Keeping the Singapore Dream Alive

Researchers are studying the driving forces and trends underlying socioeconomic mobility in Singapore. They have found that parents’ income and occupations were major factors in predicting the occupations and incomes they would eventually achieve.

SMU Office of Research – Every parent is concerned whether their children will be as well-off as they are, or hopefully even better off. While Singapore was successful in raising each generation’s living standards in its early years of independence, Associate Professor Ho Kong Weng’s research at the Singapore Management University (SMU) School of Economics says this may no longer be true today.

Using decade-long findings from the National Youth Survey of students and working youths’ concern, Professor Ho and colleagues found that parents’ income and occupations were major factors that predicted how long youths would stay in school and the occupations and incomes they would eventually achieve.

Waning intergenerational mobility

Professor Ho is worried that the trend of waning intergenerational mobility is becoming more entrenched over time, causing a gap to widen between the higher- and lower-income groups. He says that Singapore’s high upward mobility across the board in the past was the result of rapid economic growth, starting from a low base where few people had any higher education.

“As Singapore matures into a more advanced economy, the growth is skills-biased, and the chances of children from lower-income groups moving up may be diminished – not zero, but diminished,” he comments.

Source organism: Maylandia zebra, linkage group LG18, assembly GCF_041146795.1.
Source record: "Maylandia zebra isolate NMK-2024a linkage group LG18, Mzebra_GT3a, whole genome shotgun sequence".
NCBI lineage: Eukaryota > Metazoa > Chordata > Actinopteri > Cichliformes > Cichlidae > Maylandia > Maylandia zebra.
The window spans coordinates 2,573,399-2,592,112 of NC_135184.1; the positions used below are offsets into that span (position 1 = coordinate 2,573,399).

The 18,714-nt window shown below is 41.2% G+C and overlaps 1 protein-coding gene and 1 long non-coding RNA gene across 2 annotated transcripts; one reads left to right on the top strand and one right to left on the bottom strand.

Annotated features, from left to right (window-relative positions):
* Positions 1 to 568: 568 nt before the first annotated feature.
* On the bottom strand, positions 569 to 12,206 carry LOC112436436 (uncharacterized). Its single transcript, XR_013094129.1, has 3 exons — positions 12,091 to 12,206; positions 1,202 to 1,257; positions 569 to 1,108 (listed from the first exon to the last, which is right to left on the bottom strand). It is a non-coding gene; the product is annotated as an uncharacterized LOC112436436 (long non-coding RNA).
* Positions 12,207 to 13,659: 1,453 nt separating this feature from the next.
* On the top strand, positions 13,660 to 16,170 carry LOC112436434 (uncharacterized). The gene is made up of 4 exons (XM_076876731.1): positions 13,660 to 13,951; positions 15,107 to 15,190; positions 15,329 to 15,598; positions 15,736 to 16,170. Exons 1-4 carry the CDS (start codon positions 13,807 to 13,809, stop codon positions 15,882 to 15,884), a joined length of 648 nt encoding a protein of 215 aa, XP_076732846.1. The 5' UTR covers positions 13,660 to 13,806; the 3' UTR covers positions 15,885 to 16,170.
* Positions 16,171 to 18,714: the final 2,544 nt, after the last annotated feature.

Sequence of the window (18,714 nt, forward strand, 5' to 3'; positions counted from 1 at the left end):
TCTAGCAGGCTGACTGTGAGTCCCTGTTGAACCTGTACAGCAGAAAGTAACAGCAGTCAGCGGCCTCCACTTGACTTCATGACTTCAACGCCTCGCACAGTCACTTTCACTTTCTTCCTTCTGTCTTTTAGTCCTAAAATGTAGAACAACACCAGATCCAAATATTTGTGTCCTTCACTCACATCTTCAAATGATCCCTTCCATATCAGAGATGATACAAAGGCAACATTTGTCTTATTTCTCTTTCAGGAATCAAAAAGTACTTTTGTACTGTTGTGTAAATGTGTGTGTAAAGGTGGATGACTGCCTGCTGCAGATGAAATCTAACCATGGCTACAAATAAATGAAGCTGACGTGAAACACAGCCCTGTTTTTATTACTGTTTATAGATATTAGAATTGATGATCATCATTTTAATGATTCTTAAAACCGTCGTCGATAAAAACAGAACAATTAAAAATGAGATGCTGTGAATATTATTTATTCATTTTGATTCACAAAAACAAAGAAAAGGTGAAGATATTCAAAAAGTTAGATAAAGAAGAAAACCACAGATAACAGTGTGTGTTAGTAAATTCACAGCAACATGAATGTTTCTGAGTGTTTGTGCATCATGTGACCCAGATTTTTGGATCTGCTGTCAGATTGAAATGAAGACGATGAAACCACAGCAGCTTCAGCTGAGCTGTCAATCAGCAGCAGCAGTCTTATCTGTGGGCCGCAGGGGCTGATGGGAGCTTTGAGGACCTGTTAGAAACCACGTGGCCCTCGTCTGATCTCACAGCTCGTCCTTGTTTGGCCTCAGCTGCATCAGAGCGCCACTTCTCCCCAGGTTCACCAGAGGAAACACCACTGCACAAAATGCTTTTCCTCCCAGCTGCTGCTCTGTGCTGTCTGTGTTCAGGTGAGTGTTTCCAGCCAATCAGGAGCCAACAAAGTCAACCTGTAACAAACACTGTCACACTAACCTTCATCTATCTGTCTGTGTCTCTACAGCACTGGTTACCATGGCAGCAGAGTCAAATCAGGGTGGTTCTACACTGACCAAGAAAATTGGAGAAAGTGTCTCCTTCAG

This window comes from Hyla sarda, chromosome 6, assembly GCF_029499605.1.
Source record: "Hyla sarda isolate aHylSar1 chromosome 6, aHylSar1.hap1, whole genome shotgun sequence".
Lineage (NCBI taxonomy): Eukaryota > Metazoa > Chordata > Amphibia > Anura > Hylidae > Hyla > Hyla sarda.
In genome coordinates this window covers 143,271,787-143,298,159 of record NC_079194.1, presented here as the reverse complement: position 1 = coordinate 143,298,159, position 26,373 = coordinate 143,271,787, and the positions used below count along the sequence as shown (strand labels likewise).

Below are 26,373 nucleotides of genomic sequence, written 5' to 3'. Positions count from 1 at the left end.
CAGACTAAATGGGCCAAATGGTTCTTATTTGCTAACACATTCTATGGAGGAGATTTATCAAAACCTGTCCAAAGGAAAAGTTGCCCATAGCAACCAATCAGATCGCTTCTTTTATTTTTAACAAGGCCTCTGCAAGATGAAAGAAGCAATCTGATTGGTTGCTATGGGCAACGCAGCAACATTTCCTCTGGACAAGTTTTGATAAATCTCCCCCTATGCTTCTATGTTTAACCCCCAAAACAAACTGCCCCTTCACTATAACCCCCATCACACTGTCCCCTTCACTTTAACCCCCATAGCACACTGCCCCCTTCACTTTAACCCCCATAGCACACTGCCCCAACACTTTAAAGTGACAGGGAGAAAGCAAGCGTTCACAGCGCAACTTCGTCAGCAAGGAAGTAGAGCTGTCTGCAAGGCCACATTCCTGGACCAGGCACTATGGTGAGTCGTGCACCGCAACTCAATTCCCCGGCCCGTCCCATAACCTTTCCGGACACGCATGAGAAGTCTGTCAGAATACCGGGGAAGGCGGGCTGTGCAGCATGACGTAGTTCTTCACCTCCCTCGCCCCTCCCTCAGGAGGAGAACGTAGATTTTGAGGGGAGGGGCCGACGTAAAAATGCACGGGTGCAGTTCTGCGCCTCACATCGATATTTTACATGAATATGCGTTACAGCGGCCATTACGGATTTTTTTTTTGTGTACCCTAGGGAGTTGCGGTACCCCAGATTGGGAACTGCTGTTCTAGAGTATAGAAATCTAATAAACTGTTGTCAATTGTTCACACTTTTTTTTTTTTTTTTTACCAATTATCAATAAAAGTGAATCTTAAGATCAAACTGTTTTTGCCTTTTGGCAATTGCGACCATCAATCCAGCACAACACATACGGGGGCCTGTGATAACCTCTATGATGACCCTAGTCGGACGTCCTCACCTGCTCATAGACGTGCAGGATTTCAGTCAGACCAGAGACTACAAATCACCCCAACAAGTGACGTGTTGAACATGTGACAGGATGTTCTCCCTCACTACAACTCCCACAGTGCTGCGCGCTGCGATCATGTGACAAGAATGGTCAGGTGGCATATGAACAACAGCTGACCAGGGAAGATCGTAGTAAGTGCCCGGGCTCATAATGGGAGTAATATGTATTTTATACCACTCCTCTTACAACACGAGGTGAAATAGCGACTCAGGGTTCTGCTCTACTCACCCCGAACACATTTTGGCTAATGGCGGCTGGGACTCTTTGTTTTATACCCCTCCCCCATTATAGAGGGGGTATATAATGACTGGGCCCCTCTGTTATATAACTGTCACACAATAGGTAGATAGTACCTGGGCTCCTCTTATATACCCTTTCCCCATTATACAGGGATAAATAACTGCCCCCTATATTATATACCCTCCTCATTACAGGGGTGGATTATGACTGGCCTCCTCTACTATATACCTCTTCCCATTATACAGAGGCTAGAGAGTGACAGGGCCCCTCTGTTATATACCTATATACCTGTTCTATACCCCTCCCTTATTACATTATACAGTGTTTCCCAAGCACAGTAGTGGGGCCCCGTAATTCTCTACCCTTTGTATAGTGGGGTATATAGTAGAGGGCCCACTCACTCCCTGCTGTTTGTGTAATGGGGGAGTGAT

Skills-biased growth will benefit those who have higher skills, such as professionals, he says, and attract new residents and workers who have a higher average level of skills than Singaporeans. These groups will also be more able to invest in their children’s education, such as by sending them to international schools or enrichment centres – all of which are likely to widen the wage gap, Professor Ho explains.

Another reason for waning intergenerational mobility, he says, is the evolution of Singapore’s education ‘marketplace’. For instance, more well-to-do parents are now sending their Singaporean children to home-grown international schools, which come with a hefty price tag. Already, Professor Ho points out, wealthy parents have long been able to move nearer to desirable primary schools that funnel children into top secondary schools.

“Some people might call this liberalisation or ‘marketisation’ – as the educational sector becomes more pro-market, there’s more autonomy given to more schools like independent schools, autonomous schools and integrated-programme schools, and parents’ influence may matter more,” he says.

Finally, a rising family disruption rate, such as divorce, also has a negative impact on children’s educational attainment, as children from such families may have less family support for their schooling needs.

If intergenerational mobility is on the decline, what can Singapore do to reverse the trend?